The Hebrew word translated as wonderful is pele’ and it meant far more than just extraordinary. Astonishing to the point of being miraculous, pele’ was so marvelous that it required an act of God! The rest the child’s names are pretty self-explanatory. As a counsellor, he would guide the people from God’s perspective and with divine wisdom. He would have God’s might and power but care for His people as does a father for his children. A father, however, can’t do that forever but this promised child would guard and sustain his people eternally. The child’s final title is that of Prince of Peace. From the Hebrew word shalom, the peace of which Isaiah speaks is far more than absence of conflict or anxiety. It is a sense of wholeness, fullness, security, safety, balance, harmony, tranquility and calm—all of which the world so desperately needed then and still needs now.

The past four Sundays, we’ve lit the colored candles of hope, peace, joy, and love on our Advent wreath. Tonight, after lighting them, we will light the white candle that sits in the wreath’s center: the Christ candle. As we look at those five candles brightly burning, we’ll remember that Jesus truly is the “light of the world” and so very much more!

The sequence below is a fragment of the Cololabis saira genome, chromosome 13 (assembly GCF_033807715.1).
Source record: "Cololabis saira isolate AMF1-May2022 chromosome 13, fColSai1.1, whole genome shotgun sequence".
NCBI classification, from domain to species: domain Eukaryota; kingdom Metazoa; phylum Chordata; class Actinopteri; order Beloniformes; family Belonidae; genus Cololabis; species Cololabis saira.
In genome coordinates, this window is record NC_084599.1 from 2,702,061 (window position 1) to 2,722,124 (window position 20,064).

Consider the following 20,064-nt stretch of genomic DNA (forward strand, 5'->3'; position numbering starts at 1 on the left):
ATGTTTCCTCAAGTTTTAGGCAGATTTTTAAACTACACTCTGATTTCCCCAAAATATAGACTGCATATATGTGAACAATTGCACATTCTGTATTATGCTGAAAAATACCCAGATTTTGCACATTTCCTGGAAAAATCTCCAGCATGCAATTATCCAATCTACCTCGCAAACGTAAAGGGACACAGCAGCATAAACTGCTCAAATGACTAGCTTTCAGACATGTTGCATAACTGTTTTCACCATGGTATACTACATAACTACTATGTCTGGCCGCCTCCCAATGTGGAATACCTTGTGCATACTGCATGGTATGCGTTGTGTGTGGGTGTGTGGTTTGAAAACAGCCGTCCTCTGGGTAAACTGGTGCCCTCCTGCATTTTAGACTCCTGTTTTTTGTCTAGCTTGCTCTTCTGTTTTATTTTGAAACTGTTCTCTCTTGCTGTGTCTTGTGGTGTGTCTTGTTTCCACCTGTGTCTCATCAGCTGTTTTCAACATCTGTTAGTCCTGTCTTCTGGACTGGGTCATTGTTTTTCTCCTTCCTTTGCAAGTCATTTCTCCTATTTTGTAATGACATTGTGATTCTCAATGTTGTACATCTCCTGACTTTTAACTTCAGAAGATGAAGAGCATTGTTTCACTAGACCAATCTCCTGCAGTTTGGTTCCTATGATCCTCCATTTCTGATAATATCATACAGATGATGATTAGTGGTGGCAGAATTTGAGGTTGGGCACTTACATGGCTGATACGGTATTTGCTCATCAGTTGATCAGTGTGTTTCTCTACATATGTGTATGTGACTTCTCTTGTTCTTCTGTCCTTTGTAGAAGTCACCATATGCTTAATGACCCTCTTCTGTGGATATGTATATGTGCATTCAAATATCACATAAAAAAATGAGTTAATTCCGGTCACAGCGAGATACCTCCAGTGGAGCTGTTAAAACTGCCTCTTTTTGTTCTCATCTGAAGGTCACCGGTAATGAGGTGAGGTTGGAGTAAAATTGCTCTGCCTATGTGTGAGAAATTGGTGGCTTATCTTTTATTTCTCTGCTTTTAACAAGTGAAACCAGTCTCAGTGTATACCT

And the angel said unto them, Fear not: for, behold, I bring you good tidings of great joy, which shall be to all people. For unto you is born this day in the city of David a Saviour, which is Christ the Lord. [Luke 2:10-11 (KJV)]

I am come a light into the world, that whosoever believeth on me should not abide in darkness. [John 12:46 (KJV)]

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WAITING FOR LOVE

Your house and your kingdom will continue before me for all time, and your throne will be secure forever. [2 Samuel 7:16 (NLT)]

You will conceive and give birth to a son, and you will name him Jesus. He will be very great and will be called the Son of the Most High. The Lord God will give him the throne of his ancestor David. And he will reign over Israel forever; his Kingdom will never end! [Luke 1:31-33 (NLT)]